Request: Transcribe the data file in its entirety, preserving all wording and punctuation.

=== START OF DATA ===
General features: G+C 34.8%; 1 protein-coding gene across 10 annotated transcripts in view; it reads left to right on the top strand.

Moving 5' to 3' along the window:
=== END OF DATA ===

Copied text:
General features: G+C 34.8%; 1 protein-coding gene across 10 annotated transcripts in view; it reads left to right on the top strand.

Moving 5' to 3' along the window: